Will Rogers

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“Good judgement comes from experience, and a lot of that comes from bad judgement.”

Will Rogers was a classic, the best of the best, when it came to common sense. His comedy and quips were always right on target.  We seniors refer to people like him as an ‘oldy but a goody.’ What is happening among the younger generation today that has caused ‘common sense’ and ‘comedy’ to go so far astray? 

I was not going to blog about comedy and/or common sense, but here I am doing what I thought I wasn’t going to be doing.  Is the word phrase ‘common sense’ even in the dictionary? Let’s find out. IT IS!  Common sense is referred to as “the unreflective opinions of ordinary men.” “Sound and prudent but often unsophisticated judgment.” Sounds good to me.  Now, who is Will Rogers?

I knew of Will Rogers when I was a young child. He was in many movies, mostly of the western type. At a very young age, I took a liking to him – as an intelligent person, a man, an example of a good person, an honest person, a funny person, etc. So who was he?  Here’s a thumbnail sketch…

  • Will Rogers was born on November 4, 1879, in present-day Oologah, Oklahoma. In the earlier days this was considered part of Indian territory.
  • Career wise, in 1905, Will Rogers began performing a lasso act on the vaudeville circuit. His charm and humor, along with his technical ability, made him a star.
  • He died on August 15, 1935, when a plane carrying Mr. Rogers crashed in Point Barrow, Alaska.

Extra details: Will Rogers, whose full name was William Penn Adair Rogers, was an American stage and film actor, vaudeville performer, cowboy, humorist, newspaper columnist, and social commentator from Oklahoma. He was a Cherokee citizen born in the Cherokee Nation, Indian Territory.

The plane crash that killed Mr. Rogers was described by the Associated Press as “a prelude flight to a planned Trans-Siberian flight to Moscow.” Will and his Pilot Wiley Post were flying from Fairbanks to Barrow when they encountered fog and low visibility. Wiley located a hole in the fog at Walakpa Bay, and they landed. After receiving directions from the natives who lived there – for the short distance remaining to get to Barrow, they proceeded to leave. They were barely airborne, around 50 feet when the motor failed. The aircraft plummeted into the lagoon and overturned. It was the first fatal air accident near the city of Utqiaġvik (Barrow). Both Will and Wiley were killed instantly. 

Will Rogers was loved by everyone. His death at the early age of 55 was devastating to the many who idolized him. He was known as a World-famous, widely popular American humorist of the vaudeville stage and of silent and sound films. He graduated from military school, but his first real job was in the livestock business in Argentina, of all places. He transported pack animals across the South Atlantic from Buenos Aires to South Africa for use in the Boer War.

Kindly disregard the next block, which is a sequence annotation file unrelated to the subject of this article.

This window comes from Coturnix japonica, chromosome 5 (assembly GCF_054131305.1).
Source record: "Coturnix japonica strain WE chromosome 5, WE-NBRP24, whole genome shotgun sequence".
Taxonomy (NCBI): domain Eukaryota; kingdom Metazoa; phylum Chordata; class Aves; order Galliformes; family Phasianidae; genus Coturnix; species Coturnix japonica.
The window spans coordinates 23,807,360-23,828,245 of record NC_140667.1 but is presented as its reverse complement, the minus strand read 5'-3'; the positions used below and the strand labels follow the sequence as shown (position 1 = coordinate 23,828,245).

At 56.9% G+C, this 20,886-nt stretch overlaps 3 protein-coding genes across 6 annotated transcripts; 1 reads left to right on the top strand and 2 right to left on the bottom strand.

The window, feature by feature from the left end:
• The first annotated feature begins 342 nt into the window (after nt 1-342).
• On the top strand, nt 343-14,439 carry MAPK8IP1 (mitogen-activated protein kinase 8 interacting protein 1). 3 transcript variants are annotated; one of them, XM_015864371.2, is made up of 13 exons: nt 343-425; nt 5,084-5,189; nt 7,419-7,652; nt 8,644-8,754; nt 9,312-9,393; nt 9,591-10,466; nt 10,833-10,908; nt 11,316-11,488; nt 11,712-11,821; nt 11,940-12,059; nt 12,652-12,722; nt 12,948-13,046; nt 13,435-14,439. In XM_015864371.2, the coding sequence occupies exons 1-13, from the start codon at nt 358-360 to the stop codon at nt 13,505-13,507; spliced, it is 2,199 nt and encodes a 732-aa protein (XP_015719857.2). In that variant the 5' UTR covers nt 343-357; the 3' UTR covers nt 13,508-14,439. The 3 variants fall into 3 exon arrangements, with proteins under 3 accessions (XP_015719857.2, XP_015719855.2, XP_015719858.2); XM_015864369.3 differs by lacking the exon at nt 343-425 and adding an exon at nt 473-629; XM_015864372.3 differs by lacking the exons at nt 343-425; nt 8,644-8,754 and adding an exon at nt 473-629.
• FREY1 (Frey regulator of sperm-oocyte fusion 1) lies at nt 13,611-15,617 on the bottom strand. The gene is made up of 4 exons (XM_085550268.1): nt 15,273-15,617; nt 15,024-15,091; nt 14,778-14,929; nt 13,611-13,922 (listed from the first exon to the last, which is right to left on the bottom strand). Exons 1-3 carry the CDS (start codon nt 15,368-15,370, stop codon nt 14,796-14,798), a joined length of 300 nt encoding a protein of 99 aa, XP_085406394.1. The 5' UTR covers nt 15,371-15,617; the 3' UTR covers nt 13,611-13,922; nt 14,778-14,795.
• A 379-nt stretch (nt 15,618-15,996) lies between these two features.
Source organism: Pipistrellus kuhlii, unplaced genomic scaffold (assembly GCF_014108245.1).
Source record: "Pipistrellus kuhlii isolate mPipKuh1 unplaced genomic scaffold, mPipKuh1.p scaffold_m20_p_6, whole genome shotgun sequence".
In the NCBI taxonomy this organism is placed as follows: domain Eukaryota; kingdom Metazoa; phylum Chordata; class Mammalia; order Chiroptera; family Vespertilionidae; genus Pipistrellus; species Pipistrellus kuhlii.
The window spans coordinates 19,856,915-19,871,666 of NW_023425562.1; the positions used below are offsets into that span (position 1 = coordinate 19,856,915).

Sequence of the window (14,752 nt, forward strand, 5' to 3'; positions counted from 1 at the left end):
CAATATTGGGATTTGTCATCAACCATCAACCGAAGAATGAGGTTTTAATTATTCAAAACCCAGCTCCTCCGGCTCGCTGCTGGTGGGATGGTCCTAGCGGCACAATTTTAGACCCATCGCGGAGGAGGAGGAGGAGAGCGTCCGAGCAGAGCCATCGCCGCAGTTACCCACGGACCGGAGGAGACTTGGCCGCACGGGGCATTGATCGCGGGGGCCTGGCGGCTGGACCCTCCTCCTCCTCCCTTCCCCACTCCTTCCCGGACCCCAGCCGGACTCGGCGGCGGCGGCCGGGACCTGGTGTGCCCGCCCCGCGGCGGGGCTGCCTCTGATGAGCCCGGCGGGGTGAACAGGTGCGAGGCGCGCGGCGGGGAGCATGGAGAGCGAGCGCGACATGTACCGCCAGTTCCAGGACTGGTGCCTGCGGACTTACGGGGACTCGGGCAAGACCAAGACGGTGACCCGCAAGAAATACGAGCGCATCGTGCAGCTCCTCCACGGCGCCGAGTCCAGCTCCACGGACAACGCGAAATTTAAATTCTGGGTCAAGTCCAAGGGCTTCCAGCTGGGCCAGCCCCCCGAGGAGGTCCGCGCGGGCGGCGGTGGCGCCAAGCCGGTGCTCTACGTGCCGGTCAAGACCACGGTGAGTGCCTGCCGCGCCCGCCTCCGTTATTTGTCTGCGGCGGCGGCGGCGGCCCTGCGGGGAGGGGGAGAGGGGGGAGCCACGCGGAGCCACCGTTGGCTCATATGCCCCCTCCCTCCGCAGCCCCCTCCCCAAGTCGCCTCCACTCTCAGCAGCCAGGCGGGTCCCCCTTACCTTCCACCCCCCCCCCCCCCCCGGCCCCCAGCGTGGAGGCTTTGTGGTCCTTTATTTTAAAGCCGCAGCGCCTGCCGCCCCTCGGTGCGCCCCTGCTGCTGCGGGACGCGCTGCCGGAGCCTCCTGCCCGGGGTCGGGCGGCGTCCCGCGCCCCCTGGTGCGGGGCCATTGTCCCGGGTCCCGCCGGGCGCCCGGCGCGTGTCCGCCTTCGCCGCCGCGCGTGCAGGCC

As you can see Will Rogers in his short life time was a colorful character, along with being an adventurer. 

Bill Takacs in his mini biography of Will Rogers tells us that “over the years Will gradually blended into his act his unique style of topical, iconoclastic humor, in which he speared the efforts of the powerful to trample the rights of the common man, while twirling his lariat and perhaps chewing on a blade of straw. Although appearing in many silents, he reached his motion-picture zenith with the arrival of sound. Now mass audiences could hear his rural twang as he delivered his homespun philosophy on behalf of everyman. The appeal and weight of his words carried such weight with the average citizen that he was even nominated for governor of Oklahoma (which he declined).”

Rogers had four children with wife, Betty. They were: Fred (died 1920), Mary (died 1989), Will Rogers Jr. (died 1993) and Jimmy Rogers – the last to die in (2000).

It’s share time with a few of his many satirical witty remarks. 

This is one of my favorites:
As a friend, and frequent critic, of several U.S. Presidents, Rogers once visited Warren G. Harding (1865-1923, President 1921-1923) and said, “Morning, Mr. President! Would you like to hear the latest political jokes?” Harding replied, “You don’t have to, Will. I appointed them.”

Others include: 

  • It’s a good thing we don’t get all the government we pay for.
  • There’s only one thing that can kill the movies, and that’s education.
  • I love a dog. He does nothing for political reasons.
  • I never met a man I didn’t like.
  • People’s minds are changed through observation and not through argument.
  • If we ever pass out as a great nation we ought to put on our tombstone, ‘America died from a delusion that she has moral leadership.’
  • The trouble with practical jokes is that very often they get elected.

Do those last 3 sound familiar in today’s politics? 

You are probably asking yourself, ‘what does this post have to do with health?’ In the chaotic world we have been thrown into politically, our health – mental and physical is or has already, for many people, been destroyed. A little bit of humor of the good old fashioned kind is welcome in my book. The comedians of our era have destroyed the ‘humor’, the real humor in the jokes and comments they make on the late night TV shows. Their comedy is targeted at destroying people to include, families, morals, religious beliefs, children, and life in general. The majority of the comedians today, in my opinions are sadists, and narcissists. If you don’t know what that means, do your own research and look it up in the dictionary. 

To suit my fancy, jokes should be satirical, and show common sense meaning. But then, to each his own…que sera, sera. 

Humor – good humor is humor that makes one laugh. A really good laugh is food for our soul and our good health. 



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